Symbolism In Michael Cunningham's White Angel

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White Angel “White Angel” is a short story written by author Michael Cunningham. Cunningham is an American author and screenwriter whose best known for his novel The Hours, which won the Pulitzer Prize for fiction in 1999. “White Angel” is a coming of age story in which the author incorporates point of view and symbolism to bring meaning to the story. The point of view provides knowledgeable and reliable comments of the narrator on events that happened in his past while symbolism is used to show experiences that have an impact on the narrator’s life. Both literary elements of point of view and the repetition of symbols demonstrate how the main character matures into a responsible and independent person from the experiences he encounters…show more content…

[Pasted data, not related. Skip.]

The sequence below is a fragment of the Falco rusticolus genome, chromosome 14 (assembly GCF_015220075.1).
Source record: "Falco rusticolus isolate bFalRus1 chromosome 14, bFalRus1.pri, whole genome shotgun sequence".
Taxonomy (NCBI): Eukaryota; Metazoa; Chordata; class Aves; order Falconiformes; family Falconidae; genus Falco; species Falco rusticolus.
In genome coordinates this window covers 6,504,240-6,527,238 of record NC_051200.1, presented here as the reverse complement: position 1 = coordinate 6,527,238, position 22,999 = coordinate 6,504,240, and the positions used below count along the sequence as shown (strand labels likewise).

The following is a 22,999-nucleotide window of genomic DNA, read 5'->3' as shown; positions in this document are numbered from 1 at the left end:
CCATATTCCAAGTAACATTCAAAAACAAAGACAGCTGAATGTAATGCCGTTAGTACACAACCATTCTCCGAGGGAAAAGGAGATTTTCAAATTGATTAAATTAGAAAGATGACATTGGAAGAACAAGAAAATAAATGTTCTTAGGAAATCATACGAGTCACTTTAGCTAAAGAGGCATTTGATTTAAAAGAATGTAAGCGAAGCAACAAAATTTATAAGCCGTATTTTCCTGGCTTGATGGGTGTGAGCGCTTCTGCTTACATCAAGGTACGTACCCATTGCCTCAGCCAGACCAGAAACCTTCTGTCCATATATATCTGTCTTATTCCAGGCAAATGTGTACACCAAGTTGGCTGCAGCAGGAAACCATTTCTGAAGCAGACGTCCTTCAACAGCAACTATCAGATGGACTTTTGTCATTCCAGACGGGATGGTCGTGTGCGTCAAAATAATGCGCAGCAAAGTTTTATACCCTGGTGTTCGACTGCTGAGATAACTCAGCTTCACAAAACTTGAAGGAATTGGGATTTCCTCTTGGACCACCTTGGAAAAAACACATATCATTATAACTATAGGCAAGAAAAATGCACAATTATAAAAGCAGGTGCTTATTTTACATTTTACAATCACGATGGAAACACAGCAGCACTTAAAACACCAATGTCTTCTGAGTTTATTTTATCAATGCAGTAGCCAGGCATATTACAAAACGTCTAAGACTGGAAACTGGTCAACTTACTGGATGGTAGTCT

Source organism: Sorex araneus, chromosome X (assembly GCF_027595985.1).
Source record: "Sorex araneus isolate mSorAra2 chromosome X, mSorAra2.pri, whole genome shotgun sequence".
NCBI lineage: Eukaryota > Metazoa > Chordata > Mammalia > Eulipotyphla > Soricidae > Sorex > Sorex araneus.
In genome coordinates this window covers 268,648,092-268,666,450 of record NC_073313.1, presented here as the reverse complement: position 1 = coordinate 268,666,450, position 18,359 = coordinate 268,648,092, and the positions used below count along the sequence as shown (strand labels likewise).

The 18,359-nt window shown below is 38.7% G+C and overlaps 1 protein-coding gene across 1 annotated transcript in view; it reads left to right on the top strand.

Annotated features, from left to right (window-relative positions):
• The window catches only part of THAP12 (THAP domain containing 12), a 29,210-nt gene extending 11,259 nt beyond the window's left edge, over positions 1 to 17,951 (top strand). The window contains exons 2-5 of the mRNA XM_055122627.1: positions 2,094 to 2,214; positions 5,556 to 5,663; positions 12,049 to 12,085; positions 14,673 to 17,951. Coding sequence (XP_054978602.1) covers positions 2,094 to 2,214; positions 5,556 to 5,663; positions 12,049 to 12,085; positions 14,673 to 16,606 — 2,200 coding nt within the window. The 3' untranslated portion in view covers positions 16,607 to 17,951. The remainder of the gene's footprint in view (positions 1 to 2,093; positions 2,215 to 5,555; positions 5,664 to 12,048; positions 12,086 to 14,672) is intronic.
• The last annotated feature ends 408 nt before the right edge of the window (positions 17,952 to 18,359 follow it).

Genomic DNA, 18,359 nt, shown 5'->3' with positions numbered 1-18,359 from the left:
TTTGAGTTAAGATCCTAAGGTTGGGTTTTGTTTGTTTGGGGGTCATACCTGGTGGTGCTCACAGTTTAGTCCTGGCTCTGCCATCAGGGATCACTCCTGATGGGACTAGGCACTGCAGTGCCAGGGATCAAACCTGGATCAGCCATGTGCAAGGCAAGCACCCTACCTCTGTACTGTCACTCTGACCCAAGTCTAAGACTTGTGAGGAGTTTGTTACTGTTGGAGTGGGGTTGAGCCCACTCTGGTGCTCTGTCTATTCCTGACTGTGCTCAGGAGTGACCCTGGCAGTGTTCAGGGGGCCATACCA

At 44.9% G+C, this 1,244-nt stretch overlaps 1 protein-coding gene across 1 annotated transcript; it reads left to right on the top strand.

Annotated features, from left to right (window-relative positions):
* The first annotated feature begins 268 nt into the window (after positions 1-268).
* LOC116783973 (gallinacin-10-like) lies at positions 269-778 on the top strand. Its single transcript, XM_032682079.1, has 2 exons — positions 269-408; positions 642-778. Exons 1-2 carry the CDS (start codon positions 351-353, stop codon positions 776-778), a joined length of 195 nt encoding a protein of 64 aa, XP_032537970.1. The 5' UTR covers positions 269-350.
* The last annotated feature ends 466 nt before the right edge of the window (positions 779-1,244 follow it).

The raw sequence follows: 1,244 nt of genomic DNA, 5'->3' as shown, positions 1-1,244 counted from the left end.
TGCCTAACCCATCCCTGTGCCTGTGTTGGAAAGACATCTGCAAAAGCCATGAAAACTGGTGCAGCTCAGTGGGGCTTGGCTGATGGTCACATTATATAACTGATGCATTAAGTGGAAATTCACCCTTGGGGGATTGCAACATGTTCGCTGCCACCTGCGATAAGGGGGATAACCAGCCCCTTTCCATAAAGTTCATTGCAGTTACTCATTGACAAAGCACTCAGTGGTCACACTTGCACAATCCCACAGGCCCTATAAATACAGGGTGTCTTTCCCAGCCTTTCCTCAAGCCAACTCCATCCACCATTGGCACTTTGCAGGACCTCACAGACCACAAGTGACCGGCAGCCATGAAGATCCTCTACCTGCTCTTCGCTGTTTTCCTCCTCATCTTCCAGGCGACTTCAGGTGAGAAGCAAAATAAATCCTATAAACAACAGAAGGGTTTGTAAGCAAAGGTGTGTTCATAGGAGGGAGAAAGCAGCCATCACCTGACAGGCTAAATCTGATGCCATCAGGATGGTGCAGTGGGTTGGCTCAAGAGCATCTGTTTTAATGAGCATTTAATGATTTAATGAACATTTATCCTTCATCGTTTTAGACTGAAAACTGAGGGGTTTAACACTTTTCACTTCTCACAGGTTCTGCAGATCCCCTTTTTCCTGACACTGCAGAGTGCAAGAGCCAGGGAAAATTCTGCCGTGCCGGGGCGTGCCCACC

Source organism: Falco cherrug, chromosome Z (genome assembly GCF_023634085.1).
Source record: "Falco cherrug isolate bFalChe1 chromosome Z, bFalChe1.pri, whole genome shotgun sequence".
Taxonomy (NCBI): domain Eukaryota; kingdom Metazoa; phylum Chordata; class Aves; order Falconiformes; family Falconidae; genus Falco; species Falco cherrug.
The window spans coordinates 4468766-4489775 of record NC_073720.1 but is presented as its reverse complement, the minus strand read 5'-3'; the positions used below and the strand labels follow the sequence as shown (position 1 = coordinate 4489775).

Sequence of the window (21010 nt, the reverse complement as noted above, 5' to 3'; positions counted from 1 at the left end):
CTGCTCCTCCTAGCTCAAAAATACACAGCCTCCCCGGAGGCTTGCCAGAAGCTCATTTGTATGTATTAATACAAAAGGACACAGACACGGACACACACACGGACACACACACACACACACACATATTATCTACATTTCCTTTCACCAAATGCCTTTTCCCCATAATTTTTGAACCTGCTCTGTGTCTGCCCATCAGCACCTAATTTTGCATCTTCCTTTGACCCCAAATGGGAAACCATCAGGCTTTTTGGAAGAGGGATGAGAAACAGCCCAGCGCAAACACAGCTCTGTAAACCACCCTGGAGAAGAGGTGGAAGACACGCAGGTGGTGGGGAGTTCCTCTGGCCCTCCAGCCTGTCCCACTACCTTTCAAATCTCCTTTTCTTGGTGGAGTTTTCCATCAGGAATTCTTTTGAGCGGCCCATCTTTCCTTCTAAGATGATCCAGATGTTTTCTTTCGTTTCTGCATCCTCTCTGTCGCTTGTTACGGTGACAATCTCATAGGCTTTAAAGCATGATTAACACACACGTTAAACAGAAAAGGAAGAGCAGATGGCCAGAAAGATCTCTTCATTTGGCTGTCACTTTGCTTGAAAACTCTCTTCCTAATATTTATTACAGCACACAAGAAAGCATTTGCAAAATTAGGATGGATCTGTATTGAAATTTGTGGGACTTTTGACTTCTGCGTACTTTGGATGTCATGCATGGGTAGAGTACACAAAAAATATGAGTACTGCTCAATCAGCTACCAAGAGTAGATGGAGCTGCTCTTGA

In the story, Robert and Carlton spend most of their time in the cemetery where they indulge in partaking drugs, alcohol and sexual activities. The cemetery represents the place where Robert is forced to mature by the experiences he is thrown into. The narrator himself remarks, “I hunch behind the statue. I can see the girl's naked arms, and the familiar bones of Carlton's spine. The two of them moan together in the dry winter grass. Though I can't make out the girl's expression, Carlton's face is twisted and grimacing, the cords of his neck pulled tight. I had never thought the experience might be painful. I watch, trying to learn.” (Cunningham 233). This quote helps us visualize how Robert interprets seeing his brother’s sexual encounter. We realize how an innocent nine year old is forced to mature at such a young age. He is trying to watch and learn without realizing how inappropriate it is for him to be present at this encounter. Another symbol with importance in relation the theme is Carlton’s death. His big brother’s death symbolizes one of the most traumatic events in Robert’s life that helps him wake up and realize the reality of life. At the end of the story Robert observes, “He is buried in the cemetery out back. Years have passed-we are living in the future, and it's turned out differently from what we'd planned” (Cunningham 242). After his brother’s death Robert is able to come to the conclusion that not everything is fun and games because every action has consequences. His big brother took many risks that eventually caught up with him, leading him to his death. Robert is left alone with the responsibility of taking care of his parents who are devastated by the loss of their first born. Through the writer’s use of literary symbolism by associating maturing with life experiences, readers are able to visualize how life

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